Post-Election, Keep Calm in the Classroom

Post-Election, Keep Calm in the Classroom
(AP Photo/Michel Euler)

American universities are at a fork in the road. In this messy, divisive aftermath of the general election, they will either take the path towards healthy intellectual debate and inquiry, or they will coddle and exacerbate the more immature tendencies of their student body. 

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Due, in part, to the overwhelming number of mail-in-ballots, we are now on day four of election day. And as leadership in Washington is anything but sober, divergent and antagonistic political narratives have emerged.

To the left, already certain of the dictatorial nature of the President, we are in the midst of a fascistic coup to undermine the democratic process. The Supreme Court is in his pocket and the military is on his side—the takeover may soon be upon us.

But to the right, the deep-state’s influence and the DNC’s cheap tricks mean these post-election events amount to an attempt to steal the election. After all, the Democrats pursued a bogus impeachment, doing everything they could to undermine the will of the people. 

These are the two kinds of narratives I suspect will play out through the rest of November. And in the context of this broader political animosity, our universities have a decision to make. One option is to promote something like activism—a permissiveness of unrest that will amount to the cancellation of classes and the promotion of broad campus demonstrations. But this is a mistake.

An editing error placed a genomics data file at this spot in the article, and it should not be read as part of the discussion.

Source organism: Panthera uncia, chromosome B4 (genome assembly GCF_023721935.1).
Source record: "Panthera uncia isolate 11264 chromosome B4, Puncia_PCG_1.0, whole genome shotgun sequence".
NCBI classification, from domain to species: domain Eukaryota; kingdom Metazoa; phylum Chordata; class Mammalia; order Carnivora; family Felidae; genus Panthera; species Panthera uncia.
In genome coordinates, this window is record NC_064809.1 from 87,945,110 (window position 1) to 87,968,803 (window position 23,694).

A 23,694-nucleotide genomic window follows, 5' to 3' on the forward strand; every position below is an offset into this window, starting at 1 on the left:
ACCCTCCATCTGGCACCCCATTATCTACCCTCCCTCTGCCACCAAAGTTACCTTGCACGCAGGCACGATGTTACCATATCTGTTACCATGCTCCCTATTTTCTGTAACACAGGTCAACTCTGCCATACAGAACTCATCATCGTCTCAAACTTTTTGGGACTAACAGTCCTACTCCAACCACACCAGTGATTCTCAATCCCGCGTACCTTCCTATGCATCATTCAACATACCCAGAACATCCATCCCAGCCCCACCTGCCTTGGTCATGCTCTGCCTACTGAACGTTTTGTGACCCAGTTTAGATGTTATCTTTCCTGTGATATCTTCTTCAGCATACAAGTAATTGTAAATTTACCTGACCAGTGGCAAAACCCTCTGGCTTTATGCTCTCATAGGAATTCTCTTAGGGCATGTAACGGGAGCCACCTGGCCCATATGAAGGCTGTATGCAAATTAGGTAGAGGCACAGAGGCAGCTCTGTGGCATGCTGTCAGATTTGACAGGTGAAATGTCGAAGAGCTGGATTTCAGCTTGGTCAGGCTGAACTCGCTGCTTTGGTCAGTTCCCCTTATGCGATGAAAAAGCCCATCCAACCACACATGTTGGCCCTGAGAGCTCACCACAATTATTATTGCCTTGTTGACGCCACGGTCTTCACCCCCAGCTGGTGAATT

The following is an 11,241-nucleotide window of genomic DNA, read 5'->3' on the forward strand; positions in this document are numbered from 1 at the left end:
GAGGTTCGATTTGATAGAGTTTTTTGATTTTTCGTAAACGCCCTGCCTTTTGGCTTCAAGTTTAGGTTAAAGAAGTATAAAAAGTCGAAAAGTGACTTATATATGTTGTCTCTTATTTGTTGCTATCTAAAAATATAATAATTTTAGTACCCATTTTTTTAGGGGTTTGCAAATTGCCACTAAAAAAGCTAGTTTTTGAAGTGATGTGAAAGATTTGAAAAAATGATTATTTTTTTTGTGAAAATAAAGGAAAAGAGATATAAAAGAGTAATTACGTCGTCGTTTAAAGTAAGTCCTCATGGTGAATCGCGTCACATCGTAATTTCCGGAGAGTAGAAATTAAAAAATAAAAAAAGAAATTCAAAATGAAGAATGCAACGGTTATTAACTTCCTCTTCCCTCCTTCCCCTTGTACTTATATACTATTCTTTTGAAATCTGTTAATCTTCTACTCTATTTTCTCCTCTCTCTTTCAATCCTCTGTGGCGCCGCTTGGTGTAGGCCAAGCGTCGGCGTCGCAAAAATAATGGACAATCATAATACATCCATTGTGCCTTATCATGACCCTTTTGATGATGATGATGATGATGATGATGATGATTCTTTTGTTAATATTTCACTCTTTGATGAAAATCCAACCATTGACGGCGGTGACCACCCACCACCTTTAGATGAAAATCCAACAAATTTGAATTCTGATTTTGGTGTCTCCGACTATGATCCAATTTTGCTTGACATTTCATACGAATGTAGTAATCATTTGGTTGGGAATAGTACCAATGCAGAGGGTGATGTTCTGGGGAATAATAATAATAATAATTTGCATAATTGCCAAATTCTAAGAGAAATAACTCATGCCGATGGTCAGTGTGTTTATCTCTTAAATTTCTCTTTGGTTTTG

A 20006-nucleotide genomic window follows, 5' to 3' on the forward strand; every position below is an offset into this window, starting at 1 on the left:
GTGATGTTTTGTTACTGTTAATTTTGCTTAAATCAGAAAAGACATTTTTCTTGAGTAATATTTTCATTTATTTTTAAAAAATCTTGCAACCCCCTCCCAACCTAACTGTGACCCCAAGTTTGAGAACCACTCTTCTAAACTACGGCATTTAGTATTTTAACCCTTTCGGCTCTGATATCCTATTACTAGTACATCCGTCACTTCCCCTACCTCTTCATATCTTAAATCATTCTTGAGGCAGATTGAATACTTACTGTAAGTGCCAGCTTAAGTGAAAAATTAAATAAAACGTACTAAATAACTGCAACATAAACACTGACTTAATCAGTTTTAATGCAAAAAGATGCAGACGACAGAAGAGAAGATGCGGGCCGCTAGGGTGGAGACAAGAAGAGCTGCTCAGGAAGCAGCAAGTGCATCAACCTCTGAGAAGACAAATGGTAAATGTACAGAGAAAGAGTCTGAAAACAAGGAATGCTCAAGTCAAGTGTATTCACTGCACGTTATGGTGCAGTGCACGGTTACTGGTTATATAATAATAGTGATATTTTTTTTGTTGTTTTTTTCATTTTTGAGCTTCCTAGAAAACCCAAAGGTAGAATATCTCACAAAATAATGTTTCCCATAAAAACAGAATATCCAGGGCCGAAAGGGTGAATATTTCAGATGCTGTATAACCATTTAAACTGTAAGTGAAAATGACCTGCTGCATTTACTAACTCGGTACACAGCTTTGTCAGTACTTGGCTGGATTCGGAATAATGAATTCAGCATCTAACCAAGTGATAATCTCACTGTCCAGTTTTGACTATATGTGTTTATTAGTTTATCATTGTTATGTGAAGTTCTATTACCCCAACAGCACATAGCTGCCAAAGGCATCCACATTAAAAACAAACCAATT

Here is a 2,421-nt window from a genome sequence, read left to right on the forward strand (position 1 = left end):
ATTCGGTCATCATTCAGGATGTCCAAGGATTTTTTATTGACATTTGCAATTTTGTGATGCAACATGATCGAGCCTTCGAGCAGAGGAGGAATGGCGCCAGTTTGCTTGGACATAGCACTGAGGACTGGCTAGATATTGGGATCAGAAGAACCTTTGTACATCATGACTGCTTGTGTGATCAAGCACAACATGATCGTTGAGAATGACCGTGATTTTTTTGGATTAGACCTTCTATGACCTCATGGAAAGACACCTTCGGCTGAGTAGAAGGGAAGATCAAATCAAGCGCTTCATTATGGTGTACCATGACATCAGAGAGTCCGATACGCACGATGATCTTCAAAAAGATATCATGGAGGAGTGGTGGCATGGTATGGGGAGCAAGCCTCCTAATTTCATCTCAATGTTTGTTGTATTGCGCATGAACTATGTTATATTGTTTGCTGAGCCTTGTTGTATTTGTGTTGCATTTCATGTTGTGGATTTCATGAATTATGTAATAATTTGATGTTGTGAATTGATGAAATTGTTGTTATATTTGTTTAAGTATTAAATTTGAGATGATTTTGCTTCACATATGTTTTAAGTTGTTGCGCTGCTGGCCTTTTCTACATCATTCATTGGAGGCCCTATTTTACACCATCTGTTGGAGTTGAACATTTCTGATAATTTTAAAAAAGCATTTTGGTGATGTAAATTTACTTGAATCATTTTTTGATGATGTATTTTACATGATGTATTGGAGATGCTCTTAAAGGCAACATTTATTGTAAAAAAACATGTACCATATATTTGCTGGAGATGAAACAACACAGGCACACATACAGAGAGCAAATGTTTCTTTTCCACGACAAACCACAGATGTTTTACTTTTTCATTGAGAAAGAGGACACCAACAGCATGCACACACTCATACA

Students who are unsettled by this political uncertainty should not be coddled into thinking the best use of their time is waving a placard or chanting slogans. To do so would be to replace the purpose of education—that is, intellectual development and the practice of critical thinking—with the short-term desire for the self-gratification that comes from an Instagram photo-op.

And professors who are inclined towards activism shouldn’t use their students as political pawns by cancelling classes or turning their seminars into political rallies. To do so would be to replace the responsibility of an educator—to foster intellectual development and critical thinking—with the cynical view of educator as political agitator.

The kind of divergent political narratives that tear us apart occur when we become siloed from opposing viewpoints. Therefore, the university should be the place where different views and analyses of our current political environment can be aired and debated in a climate of honest inquiry and sobriety.

The university can be the perfect place for young people to confront these political uncertainties in a way that improves their capacity as thinkers and their roundedness as citizens. So long as these institutions are not a tool of political solidarity or partisan action, this month, students could experience some of the most rewarding and powerful debates and discussions of their academic careers.

Whatever occurs this election month, there should be a seat in every classroom where a contrarian viewpoint can be expressed. And all viewpoints expressed on campus should be open to challenge and disagreement, no matter the political orientation, implication, or context.

Our political institutions may seem like a drinking party that’s turning bitter and rapidly approaching a bar-fight, but our academic institutions need not follow them into the brawl. Let the politicians and unscrupulous pundits become drunk and feverish if they must. Perhaps the adults in the room can be our students. 

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